While the video controller electronics 106 drives the light source drivers 112, it simultaneously drives a scanner controller 122, which may optionally be embodied as a scanner drive ASIC that may, according to some embodiments, also contain a scanner controller and software 124. The scanner controller 122 is operable to drive the scanner 120 to sequentially scan the emitted light across the FOV as a modulated scanned beam of light 125 in a periodic scan pattern.

The scanner 120 deflects the modulated beam of light across the FOV to produce a scanned beam of light 125. The scanned beam of light 125 may optionally be conditioned and/or relayed by final optics 126 to produce a video image 128.

Taken together, the light sources 116, the combiner and beam shaping optics 118, and the scanner 120, along with mechanical mounting structures, actuators, etc., may comprise an integrated optical engine 112; which may in turn comprise an integrated photonics module. Instantaneous positions of the scanned beam of light 125 sequentially illuminate spots in the FOV, the FOV comprising a display surface, exit pupil expander (EPE), or projection screen. To display an image, substantially all the spots in the FOV are sequentially illuminated, nominally with an amount of power proportional to the brightness of an input video image pixel corresponding to each spot.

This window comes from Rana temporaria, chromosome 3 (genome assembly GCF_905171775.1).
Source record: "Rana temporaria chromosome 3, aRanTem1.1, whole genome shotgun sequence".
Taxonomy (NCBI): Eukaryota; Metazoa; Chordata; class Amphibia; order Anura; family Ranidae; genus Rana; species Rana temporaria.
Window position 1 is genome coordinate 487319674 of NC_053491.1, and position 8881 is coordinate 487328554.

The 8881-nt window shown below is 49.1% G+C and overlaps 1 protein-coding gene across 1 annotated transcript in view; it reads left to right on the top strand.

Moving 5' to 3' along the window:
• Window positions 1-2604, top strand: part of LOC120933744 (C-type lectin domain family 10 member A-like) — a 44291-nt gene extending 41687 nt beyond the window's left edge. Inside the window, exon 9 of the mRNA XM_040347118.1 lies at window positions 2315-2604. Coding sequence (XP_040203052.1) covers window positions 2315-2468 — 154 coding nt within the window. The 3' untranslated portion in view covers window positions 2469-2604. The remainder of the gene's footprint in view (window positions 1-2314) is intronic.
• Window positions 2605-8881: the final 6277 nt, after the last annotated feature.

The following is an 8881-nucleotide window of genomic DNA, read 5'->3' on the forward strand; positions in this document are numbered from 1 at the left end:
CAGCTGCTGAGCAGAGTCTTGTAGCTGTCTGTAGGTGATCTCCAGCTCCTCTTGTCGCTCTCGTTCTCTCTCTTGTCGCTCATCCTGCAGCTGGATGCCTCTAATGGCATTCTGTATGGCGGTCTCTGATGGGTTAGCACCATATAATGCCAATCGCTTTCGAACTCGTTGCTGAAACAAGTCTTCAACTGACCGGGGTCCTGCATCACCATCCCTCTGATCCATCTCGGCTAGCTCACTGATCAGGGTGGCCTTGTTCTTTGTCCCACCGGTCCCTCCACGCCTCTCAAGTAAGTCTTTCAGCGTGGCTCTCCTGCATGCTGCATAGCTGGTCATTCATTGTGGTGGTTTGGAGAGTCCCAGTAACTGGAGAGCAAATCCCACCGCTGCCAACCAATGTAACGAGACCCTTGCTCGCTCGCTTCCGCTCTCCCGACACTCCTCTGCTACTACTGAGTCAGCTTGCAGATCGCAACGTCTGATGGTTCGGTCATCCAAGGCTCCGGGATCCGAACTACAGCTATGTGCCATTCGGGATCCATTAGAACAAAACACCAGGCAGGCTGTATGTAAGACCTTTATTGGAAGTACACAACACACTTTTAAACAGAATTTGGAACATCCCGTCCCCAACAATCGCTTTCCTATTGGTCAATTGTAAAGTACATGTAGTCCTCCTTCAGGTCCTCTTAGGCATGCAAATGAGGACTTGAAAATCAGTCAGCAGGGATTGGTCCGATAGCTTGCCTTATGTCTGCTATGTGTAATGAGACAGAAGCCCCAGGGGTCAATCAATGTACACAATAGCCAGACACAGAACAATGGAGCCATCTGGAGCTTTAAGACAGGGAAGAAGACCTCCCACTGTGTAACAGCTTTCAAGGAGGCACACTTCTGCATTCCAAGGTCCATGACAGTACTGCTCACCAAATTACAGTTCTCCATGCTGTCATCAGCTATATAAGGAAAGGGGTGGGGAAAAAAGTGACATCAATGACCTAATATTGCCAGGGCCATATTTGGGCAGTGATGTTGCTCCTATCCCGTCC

While the beam illuminates the spots, a portion of the illuminating light beam is reflected or scattered as scattered energy. A portion of the scattered light energy may travel to one or more viewers 130. Persistence of vision in the viewer's eye and mind integrates the sequence of illuminated spots in the FOV into a recognizable video image 128 that may comprise static and/or moving images.

According to some embodiments, light detectors (not shown) may also be aligned to receive a portion of the scattered light energy from the FOV. A variety of processing may be applied to the received scattered light energy to provide functionality. Some embodiments of the functionality of detectors that may be included as a portion of an integrated photonics module. Such detectors may be aligned to receive de-scanned energy off the scanner via a retro-collective or confocal arrangement, or may be aligned to receive light directly or through relay optics from the FOV via a staring detection arrangement.